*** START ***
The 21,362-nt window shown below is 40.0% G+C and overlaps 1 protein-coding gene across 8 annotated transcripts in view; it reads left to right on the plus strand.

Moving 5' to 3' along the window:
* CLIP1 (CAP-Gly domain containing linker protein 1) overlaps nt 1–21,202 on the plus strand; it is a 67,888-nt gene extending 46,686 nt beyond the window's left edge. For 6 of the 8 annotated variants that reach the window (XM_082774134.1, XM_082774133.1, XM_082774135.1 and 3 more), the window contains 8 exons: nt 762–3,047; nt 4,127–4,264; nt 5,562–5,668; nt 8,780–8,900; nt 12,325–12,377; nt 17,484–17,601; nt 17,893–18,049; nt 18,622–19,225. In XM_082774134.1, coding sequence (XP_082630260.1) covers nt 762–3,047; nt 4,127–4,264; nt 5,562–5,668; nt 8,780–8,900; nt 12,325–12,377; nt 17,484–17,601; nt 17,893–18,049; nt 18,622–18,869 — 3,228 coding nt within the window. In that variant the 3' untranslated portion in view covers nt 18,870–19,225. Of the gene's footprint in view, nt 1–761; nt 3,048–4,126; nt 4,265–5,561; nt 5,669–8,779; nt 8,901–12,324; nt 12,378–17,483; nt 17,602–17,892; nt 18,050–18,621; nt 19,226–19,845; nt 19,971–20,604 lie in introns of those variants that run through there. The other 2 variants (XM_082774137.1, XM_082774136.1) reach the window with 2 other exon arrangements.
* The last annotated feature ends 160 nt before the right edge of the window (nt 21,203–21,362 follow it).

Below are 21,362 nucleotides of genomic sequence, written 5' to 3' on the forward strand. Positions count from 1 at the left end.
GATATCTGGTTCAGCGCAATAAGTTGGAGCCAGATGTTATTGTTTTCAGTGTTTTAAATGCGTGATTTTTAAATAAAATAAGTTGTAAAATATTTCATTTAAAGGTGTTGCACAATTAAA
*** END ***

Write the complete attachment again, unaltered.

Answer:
The 21,362-nt window shown below is 40.0% G+C and overlaps 1 protein-coding gene across 8 annotated transcripts in view; it reads left to right on the plus strand.

Moving 5' to 3' along the window:
* CLIP1 (CAP-Gly domain containing linker protein 1) overlaps nt 1–21,202 on the plus strand; it is a 67,888-nt gene extending 46,686 nt beyond the window's left edge. For 6 of the 8 annotated variants that reach the window (XM_082774134.1, XM_082774133.1, XM_082774135.1 and 3 more), the window contains 8 exons: nt 762–3,047; nt 4,127–4,264; nt 5,562–5,668; nt 8,780–8,900; nt 12,325–12,377; nt 17,484–17,601; nt 17,893–18,049; nt 18,622–19,225. In XM_082774134.1, coding sequence (XP_082630260.1) covers nt 762–3,047; nt 4,127–4,264; nt 5,562–5,668; nt 8,780–8,900; nt 12,325–12,377; nt 17,484–17,601; nt 17,893–18,049; nt 18,622–18,869 — 3,228 coding nt within the window. In that variant the 3' untranslated portion in view covers nt 18,870–19,225. Of the gene's footprint in view, nt 1–761; nt 3,048–4,126; nt 4,265–5,561; nt 5,669–8,779; nt 8,901–12,324; nt 12,378–17,483; nt 17,602–17,892; nt 18,050–18,621; nt 19,226–19,845; nt 19,971–20,604 lie in introns of those variants that run through there. The other 2 variants (XM_082774137.1, XM_082774136.1) reach the window with 2 other exon arrangements.
* The last annotated feature ends 160 nt before the right edge of the window (nt 21,203–21,362 follow it).

Below are 21,362 nucleotides of genomic sequence, written 5' to 3' on the forward strand. Positions count from 1 at the left end.
GATATCTGGTTCAGCGCAATAAGTTGGAGCCAGATGTTATTGTTTTCAGTGTTTTAAATGCGTGATTTTTAAATAAAATAAGTTGTAAAATATTTCATTTAAAGGTGTTGCACAATTAAA